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Development Prospects for Hundreds of Millions Remain in Jeopardy

Amina J. Mohammed, Deputy Secretary-General, United Nations, addressing the Forum on Financing for Development

Deputy Secretary-General Amina J. Mohammed addresses the Economic and Social Council's third Financing for Development follow-up Forum. Credit: UN Photo/Eskinder Debebe

UNITED NATIONS, Apr 24 2018 (IPS) - The global economy is strengthening. A broad-based economic upturn has underpinned progress in many areas.

But significant weaknesses and medium-term risks in the world economy continue to challenge our efforts. As a result, the development prospects of hundreds of millions of people remain in jeopardy.

We need a comprehensive and systemic response to remain on track.

I see five areas for attention.

First, domestic resource mobilization is fundamental. National leadership, ownership and implementation lie at the heart of the 2030 Agenda.

Integrated national sustainable development strategies and financing frameworks can provide a long-term vision and platform to support domestic financing.

This is especially important in the context of much-needed infrastructure spending in developing countries.

Additionally, the international community needs to help fight tax evasion, money laundering and illicit financial flows which undermine domestic resource bases.

Second, development cooperation is critical to supporting SDG implementation.

Meeting commitments on Official Development Assistance (ODA) must be a priority.

Although ODA has increased in real terms, it has stagnated for countries where it is most needed.

Third, we need a global enabling environment that is supportive of long-term investment.

Short-termism is a persistent threat to successful poverty eradication efforts.

As we learned from the recent Inter-Agency Task Force report, most corporate executives say they would delay investments in projects with positive returns in order to hit quarterly earnings targets.

This mindset needs to change.

Fourth, the international community must find ways to speedily unlock resources and access to finance for countries with urgent needs, such as those affected by crises or disasters.

The 2017 Atlantic hurricane season wrought havoc and destruction across the Caribbean and reversed the development course of affected countries.

These disasters underlined the need for a wide range of measures to support countries that face such challenges, including by financing climate change adaptation.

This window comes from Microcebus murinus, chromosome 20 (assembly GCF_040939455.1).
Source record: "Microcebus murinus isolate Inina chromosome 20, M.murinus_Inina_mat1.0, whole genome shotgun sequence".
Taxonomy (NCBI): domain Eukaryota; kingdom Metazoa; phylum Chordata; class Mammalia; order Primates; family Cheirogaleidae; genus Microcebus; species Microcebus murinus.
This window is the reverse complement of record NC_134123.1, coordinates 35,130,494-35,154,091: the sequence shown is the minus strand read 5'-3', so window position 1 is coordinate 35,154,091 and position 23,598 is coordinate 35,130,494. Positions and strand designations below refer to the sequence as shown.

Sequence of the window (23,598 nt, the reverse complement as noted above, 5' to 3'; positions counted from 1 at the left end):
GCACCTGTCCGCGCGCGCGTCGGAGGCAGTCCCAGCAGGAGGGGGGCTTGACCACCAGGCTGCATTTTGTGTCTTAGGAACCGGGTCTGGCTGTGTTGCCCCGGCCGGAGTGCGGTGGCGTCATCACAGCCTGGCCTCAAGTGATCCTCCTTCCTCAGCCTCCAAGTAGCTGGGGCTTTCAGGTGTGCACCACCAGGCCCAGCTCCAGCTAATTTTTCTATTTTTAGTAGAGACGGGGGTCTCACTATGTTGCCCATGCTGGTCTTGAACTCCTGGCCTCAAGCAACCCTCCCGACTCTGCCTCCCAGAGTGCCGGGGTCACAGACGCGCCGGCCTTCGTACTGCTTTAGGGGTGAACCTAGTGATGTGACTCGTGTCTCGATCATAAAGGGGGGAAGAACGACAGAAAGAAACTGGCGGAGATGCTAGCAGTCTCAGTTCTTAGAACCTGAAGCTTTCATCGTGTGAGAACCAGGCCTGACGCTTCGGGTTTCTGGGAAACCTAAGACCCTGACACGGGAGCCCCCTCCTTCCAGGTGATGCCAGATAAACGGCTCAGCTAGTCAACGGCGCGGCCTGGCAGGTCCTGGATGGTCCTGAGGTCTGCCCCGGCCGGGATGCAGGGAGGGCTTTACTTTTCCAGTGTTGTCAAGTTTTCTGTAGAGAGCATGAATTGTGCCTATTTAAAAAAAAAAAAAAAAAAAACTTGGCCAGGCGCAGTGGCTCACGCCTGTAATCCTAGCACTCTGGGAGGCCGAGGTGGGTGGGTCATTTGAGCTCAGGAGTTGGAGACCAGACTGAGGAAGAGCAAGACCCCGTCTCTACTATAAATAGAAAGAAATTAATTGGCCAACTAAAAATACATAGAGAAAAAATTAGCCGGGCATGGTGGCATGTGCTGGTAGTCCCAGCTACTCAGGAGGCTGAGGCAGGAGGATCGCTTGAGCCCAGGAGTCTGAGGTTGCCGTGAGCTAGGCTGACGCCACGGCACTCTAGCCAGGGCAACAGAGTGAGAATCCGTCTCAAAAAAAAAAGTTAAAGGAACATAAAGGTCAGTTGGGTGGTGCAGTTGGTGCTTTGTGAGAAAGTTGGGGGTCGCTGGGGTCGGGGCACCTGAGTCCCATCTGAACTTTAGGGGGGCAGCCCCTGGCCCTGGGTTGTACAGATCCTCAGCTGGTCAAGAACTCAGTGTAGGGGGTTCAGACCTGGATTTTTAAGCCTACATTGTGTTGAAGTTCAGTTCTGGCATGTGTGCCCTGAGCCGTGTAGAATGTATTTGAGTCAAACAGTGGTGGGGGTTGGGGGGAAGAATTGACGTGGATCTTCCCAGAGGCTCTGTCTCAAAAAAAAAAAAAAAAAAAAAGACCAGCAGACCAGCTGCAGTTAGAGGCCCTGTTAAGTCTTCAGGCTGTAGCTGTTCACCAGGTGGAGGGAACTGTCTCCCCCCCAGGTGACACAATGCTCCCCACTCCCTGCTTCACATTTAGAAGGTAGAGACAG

There are some innovative solutions being devised in this area – such as insurance-like mechanisms that can be supported where needed, or loans that reduce repayment during crises.

However, many of these are yet to be implemented or taken to scale. Resources also need to be more effectively targeted to sectors that are integral to achieving the SDGs.

For example, to achieve universal access to clean water and sanitation, we need to triple the amount spent to around $114 billion per year. This implies a major step-change in the scale of investments.

Similarly, on affordable and clean energy, impressive gains are being made as the price of renewables decline, but again, investment needs considerably exceed current spending.

Fifth, and finally, Governments and partners from the private sector must work more effectively to overcome current financing challenges.

We need to think innovatively about how to catalyze the growing interest and potential of private investment for the SDGs.

The United Nations system is committed to supporting Member States in their efforts to finance and implement the 2030 Agenda. In September, the Secretary-General will host a high-level meeting on finance.

The UN will support countries to broker partnerships, pursue innovative finance, leverage resources for sustainable development and build the necessary capacities.

We are working to improve coherence and effectiveness, with a special focus on delivering collective results on the ground. This is in line with the Secretary-General’s proposal for the repositioning the UN development system and is linked to his overall reform vision.

Over the next four days, I encourage you to consider the work of the Inter-Agency Task Force, share experiences and ideas, and seek out and forge partnerships that will keep us moving ahead.

I count on your continued commitment and leadership to invest in a better future for all.

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